The Education Required for Becoming a Pediatrician

A career as a pediatrician, like any other specialty doctor, can take some time to achieve. College, medical school, residency programs, and further education for subspecialties should all be expected. Of course, everything starts with a high school diploma, and if your school offers them, AP courses geared toward healthcare are always a plus.


Following high school, you will be required to take four years of undergraduate courses at a college or university. There are many different types of programs from which you can choose, but as long as you receive a BA, BS, or other Bachelor’s degree in a medical-based field, and preferably pre-medicine, you should find yourself well-prepared to tackle medical school.

Medical School

Before you are admitted into medical school, you will first need to pass the MCAT, or the Medical College Admission Test. Your pre-med major should help you prepare for this, and the test is generally offered by your four-year university. Medical school will require another four years of education, and once you have completed it, you will receive a DO or MD degree as a “general” doctor who is then able to practice medicine.


The path to becoming a pediatrician starts during your residency in which you participate after you have completed medical school. During this time, you will work with patients in a hands-on setting under the supervision of licensed doctors. This residency is generally three years in length, but it could be longer if you choose to specialize even further. These are usually paid positions which means that they differ from the initial internship in which you participate during medical school.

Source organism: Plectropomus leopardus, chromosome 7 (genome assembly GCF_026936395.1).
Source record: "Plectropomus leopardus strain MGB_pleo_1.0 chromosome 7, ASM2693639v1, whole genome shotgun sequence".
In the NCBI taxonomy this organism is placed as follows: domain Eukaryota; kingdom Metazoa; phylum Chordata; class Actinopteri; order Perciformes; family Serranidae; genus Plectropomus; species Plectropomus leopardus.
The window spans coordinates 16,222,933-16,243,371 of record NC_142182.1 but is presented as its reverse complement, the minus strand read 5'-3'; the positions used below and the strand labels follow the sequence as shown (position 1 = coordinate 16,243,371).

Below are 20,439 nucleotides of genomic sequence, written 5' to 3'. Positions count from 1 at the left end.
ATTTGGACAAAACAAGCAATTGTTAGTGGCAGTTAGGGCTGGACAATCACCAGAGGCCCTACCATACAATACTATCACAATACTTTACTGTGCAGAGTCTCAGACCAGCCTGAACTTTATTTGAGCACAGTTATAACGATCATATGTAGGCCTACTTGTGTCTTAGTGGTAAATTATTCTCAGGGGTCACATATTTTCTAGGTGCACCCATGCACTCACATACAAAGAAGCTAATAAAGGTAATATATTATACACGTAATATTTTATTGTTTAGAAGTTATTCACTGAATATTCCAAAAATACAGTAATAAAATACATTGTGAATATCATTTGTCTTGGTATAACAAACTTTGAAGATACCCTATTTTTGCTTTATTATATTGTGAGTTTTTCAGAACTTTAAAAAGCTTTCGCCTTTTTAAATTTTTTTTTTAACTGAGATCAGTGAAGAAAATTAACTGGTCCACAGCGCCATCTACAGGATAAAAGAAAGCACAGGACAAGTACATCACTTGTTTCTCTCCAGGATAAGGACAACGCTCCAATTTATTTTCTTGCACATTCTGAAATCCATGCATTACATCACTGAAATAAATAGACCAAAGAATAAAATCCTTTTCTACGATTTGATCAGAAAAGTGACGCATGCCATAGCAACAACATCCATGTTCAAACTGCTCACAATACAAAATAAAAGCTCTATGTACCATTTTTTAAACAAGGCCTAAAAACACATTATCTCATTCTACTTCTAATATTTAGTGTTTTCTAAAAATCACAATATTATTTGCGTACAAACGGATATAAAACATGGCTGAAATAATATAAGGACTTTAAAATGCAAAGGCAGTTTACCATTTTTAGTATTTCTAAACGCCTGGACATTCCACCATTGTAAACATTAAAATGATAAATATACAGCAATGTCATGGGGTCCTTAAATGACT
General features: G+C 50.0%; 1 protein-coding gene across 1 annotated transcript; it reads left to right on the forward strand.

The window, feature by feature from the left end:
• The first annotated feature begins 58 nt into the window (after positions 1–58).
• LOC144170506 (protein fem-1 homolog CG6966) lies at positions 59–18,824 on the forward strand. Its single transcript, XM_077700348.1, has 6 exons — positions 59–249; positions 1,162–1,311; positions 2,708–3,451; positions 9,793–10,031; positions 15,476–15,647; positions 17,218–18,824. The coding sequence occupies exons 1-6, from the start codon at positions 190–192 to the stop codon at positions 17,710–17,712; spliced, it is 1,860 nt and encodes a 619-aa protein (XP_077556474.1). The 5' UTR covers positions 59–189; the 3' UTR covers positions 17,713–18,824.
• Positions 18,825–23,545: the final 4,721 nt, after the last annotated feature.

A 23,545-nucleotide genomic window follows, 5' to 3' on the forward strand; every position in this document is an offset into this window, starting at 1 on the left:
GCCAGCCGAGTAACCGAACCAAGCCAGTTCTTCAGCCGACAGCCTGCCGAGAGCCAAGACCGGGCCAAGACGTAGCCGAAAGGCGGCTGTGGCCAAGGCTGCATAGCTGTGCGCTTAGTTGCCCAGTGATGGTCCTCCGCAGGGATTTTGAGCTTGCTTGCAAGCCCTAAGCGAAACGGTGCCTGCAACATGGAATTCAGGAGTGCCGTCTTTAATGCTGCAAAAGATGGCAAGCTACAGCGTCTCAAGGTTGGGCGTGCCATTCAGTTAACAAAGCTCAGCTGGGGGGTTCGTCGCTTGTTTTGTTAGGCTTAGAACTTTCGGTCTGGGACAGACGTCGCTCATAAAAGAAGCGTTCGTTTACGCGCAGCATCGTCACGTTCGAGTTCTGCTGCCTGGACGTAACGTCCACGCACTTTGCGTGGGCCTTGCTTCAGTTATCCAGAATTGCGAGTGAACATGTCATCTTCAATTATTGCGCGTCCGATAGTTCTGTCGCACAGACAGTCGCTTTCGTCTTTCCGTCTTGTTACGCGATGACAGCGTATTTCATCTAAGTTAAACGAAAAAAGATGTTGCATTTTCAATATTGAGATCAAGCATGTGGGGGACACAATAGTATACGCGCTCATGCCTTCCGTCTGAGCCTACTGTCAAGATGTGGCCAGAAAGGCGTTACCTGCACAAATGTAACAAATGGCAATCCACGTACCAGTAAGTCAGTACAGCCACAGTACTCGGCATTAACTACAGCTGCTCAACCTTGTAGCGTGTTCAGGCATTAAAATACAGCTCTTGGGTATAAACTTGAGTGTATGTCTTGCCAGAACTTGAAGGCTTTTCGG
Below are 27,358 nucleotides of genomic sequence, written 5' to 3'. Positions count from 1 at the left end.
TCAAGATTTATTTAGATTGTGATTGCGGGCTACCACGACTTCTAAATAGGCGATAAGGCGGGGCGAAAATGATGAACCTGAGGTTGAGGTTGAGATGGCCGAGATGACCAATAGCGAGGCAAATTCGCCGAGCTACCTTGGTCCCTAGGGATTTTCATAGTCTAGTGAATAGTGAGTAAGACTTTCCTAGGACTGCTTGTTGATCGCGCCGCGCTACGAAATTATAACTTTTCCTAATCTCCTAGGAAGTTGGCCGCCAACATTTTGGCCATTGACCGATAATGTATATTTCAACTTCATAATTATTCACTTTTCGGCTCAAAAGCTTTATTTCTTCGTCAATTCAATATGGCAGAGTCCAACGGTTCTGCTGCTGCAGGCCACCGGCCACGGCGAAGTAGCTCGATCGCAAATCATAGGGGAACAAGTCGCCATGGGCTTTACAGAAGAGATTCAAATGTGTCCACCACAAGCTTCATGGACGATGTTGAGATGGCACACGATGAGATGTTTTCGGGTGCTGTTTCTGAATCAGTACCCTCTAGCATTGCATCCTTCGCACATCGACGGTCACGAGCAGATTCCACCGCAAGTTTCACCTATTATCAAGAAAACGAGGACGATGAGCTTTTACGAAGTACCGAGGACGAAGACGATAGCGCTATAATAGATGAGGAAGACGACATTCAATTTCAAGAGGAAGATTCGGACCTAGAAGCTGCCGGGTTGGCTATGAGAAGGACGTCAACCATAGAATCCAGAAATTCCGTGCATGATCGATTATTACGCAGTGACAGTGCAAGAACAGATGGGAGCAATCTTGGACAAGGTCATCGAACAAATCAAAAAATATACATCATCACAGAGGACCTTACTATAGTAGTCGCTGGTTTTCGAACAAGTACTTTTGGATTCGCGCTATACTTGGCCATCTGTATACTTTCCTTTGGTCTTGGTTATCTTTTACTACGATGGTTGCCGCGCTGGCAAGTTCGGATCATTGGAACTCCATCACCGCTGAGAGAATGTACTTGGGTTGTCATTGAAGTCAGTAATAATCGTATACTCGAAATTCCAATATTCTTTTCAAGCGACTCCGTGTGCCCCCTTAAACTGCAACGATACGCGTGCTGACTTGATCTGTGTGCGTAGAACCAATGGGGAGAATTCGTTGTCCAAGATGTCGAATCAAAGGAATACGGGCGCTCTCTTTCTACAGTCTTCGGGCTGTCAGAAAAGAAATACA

Once your residency has been completed, you will have the option of choosing a subspecialty. For instance, you may choose to work with children who have cancer or become a pediatric surgeon. If this is the case, you can pursue additional training in the form of a fellowship following your residency. Again, a fellowship is a paid position that may last up to 10 years or more.


As you are pursuing your medical degree and residency, you will be required to take the USMLE, or United States Medical Licensing Exam (often referred to as the “boards”) in order to actually practice medicine. Once you have passed, you can then apply for a medical license through your state. Some states will accept licensure from others, but if you plan to practice in more than one state, there may be additional requirements.


If you have chosen a subspecialty, the American Board of Pediatrics offers optional certifications for some of these. If you want such a certification, you’ll need a degree from an accredited medical school, licensure, and completion of three years’ training in a pediatric medicine setting. If you receive one of these certifications, it is valid for seven years. Recertification exams can be taken to maintain this credential.

There is quite a bit of education required for becoming a pediatrician, but grants and scholarships are available. If you are willing to dedicate your time, this can be a very rewarding and high-paying career path.